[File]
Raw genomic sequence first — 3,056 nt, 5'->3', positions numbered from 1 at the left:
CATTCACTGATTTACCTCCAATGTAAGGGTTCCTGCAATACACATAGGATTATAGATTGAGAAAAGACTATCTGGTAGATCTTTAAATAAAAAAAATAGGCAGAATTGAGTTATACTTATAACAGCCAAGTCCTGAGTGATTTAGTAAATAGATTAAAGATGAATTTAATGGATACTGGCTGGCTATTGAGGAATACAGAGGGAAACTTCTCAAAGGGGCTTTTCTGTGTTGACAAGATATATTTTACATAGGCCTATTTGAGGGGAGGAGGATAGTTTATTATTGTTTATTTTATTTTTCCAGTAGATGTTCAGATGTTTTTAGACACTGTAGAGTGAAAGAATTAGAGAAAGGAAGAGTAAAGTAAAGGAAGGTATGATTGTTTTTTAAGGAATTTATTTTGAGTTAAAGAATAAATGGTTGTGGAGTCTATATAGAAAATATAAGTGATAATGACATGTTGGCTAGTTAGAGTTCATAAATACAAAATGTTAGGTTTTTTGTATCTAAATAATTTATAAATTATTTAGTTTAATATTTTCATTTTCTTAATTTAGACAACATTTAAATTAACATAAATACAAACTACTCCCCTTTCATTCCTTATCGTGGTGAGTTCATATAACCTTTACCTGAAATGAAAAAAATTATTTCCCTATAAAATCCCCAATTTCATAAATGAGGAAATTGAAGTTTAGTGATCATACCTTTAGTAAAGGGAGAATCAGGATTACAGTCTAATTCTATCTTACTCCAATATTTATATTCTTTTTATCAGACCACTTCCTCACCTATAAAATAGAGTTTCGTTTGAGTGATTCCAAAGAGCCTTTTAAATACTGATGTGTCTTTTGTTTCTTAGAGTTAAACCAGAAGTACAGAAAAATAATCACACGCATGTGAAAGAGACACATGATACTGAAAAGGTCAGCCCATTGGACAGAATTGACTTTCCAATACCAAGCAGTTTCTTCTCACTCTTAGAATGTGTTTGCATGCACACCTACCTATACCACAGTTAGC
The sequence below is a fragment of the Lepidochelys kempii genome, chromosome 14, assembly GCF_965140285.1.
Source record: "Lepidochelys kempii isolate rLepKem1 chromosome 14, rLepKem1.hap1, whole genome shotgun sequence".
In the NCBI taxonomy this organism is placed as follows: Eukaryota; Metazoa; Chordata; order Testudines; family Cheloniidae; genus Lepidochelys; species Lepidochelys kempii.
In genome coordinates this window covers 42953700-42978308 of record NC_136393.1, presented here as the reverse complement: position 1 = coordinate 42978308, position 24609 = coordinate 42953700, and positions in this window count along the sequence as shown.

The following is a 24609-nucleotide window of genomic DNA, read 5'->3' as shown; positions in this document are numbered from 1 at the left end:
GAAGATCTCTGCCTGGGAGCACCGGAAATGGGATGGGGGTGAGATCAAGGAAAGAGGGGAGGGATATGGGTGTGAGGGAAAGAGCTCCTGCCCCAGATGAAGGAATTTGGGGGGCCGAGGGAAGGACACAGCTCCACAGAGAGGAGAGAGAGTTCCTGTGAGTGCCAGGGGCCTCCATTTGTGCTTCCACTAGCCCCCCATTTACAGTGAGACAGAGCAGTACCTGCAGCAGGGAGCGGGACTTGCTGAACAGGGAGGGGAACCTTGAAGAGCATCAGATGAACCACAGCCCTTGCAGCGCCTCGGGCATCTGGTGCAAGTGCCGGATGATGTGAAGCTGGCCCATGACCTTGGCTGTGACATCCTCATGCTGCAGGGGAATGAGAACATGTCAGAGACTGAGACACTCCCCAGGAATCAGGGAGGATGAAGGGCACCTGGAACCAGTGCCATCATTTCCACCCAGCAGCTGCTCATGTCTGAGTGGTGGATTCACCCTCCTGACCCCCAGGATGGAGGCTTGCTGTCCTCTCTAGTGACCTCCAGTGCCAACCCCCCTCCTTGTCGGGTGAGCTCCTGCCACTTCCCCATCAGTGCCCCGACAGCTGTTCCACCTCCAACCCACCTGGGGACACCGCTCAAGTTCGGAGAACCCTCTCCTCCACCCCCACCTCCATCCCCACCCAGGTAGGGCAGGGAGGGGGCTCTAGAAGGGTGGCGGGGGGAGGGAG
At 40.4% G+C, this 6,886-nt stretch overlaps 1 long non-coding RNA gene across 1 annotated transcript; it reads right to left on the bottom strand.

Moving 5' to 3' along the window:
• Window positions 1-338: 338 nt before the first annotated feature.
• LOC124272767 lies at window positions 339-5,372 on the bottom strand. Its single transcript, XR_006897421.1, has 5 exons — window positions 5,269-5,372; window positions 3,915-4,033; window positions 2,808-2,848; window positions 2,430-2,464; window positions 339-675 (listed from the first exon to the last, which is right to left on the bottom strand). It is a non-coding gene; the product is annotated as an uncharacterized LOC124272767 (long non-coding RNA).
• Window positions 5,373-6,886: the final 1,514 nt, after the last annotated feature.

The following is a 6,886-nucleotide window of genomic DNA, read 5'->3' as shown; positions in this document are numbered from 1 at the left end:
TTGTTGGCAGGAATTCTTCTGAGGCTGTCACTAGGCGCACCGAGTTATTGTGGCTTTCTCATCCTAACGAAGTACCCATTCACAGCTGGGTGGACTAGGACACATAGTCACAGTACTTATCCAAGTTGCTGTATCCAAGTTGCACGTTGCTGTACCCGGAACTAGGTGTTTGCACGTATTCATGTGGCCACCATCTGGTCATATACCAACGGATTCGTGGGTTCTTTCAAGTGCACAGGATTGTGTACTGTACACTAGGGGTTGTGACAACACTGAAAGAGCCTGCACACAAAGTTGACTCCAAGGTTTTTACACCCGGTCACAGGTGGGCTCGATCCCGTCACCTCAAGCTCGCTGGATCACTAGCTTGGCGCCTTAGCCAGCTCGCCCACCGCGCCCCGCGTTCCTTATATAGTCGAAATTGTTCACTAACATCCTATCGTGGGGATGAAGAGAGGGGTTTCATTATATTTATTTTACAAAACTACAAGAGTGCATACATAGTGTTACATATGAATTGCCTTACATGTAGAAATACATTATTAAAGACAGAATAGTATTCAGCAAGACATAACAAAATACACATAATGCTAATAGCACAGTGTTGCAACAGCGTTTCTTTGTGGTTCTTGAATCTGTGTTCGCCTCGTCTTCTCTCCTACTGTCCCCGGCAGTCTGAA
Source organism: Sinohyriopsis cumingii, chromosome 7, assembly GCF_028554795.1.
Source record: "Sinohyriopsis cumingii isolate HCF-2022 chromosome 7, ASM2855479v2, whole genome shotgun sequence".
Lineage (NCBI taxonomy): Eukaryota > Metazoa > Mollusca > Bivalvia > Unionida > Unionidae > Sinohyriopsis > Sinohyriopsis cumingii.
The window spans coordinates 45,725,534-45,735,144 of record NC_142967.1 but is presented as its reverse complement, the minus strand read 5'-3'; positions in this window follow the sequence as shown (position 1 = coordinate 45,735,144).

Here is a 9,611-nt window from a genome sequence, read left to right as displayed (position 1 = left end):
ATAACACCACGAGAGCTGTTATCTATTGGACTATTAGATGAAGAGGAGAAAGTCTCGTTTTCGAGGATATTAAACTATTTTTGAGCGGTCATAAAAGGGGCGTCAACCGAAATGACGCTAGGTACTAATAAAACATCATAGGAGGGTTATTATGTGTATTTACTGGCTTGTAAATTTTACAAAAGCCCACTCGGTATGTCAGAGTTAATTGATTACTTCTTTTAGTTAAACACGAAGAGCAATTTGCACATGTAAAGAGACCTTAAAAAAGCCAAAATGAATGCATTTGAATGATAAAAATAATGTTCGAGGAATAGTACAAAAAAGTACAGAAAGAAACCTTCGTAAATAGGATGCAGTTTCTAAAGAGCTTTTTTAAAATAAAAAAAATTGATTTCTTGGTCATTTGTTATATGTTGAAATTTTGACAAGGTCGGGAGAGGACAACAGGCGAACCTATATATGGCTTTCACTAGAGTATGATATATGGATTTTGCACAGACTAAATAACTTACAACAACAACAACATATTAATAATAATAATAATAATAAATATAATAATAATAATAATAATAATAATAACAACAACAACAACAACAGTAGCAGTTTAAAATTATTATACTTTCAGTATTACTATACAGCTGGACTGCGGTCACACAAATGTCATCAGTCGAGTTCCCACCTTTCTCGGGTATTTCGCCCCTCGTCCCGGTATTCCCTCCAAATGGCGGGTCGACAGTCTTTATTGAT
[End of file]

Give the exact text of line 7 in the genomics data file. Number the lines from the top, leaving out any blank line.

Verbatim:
The following is a 24609-nucleotide window of genomic DNA, read 5'->3' as shown; positions in this document are numbered from 1 at the left end: